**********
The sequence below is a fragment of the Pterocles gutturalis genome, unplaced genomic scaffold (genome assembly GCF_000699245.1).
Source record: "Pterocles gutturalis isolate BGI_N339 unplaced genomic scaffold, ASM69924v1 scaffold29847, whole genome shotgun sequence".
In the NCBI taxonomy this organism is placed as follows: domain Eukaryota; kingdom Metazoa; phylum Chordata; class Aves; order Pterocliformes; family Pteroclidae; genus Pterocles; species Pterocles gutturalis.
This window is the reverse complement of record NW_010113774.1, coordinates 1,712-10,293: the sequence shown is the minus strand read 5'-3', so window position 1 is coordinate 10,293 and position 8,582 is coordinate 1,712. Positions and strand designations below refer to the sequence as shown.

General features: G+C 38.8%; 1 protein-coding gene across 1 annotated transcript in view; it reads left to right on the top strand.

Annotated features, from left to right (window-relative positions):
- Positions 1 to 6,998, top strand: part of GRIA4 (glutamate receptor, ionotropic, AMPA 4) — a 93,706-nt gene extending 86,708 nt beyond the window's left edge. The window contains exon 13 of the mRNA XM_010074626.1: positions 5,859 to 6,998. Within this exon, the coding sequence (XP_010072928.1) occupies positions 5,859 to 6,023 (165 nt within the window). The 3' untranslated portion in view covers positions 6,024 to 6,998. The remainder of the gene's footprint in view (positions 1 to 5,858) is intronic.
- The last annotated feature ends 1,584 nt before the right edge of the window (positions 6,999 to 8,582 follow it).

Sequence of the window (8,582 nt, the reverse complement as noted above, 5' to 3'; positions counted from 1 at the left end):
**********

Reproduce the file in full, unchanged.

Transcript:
The sequence below is a fragment of the Pterocles gutturalis genome, unplaced genomic scaffold (genome assembly GCF_000699245.1).
Source record: "Pterocles gutturalis isolate BGI_N339 unplaced genomic scaffold, ASM69924v1 scaffold29847, whole genome shotgun sequence".
In the NCBI taxonomy this organism is placed as follows: domain Eukaryota; kingdom Metazoa; phylum Chordata; class Aves; order Pterocliformes; family Pteroclidae; genus Pterocles; species Pterocles gutturalis.
This window is the reverse complement of record NW_010113774.1, coordinates 1,712-10,293: the sequence shown is the minus strand read 5'-3', so window position 1 is coordinate 10,293 and position 8,582 is coordinate 1,712. Positions and strand designations below refer to the sequence as shown.

General features: G+C 38.8%; 1 protein-coding gene across 1 annotated transcript in view; it reads left to right on the top strand.

Annotated features, from left to right (window-relative positions):
- Positions 1 to 6,998, top strand: part of GRIA4 (glutamate receptor, ionotropic, AMPA 4) — a 93,706-nt gene extending 86,708 nt beyond the window's left edge. The window contains exon 13 of the mRNA XM_010074626.1: positions 5,859 to 6,998. Within this exon, the coding sequence (XP_010072928.1) occupies positions 5,859 to 6,023 (165 nt within the window). The 3' untranslated portion in view covers positions 6,024 to 6,998. The remainder of the gene's footprint in view (positions 1 to 5,858) is intronic.
- The last annotated feature ends 1,584 nt before the right edge of the window (positions 6,999 to 8,582 follow it).

Sequence of the window (8,582 nt, the reverse complement as noted above, 5' to 3'; positions counted from 1 at the left end):